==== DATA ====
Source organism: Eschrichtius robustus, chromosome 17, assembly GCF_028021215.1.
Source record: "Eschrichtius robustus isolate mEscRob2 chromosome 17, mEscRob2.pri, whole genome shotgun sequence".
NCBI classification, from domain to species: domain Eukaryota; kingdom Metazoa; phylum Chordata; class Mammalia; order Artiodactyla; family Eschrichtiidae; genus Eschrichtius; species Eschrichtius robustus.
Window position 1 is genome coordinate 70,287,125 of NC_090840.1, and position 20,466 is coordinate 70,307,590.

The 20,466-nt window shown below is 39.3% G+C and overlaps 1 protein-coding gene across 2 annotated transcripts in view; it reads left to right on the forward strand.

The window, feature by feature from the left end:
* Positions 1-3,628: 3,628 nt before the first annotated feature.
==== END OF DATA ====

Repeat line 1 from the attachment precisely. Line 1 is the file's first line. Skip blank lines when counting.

Source organism: Eschrichtius robustus, chromosome 17, assembly GCF_028021215.1.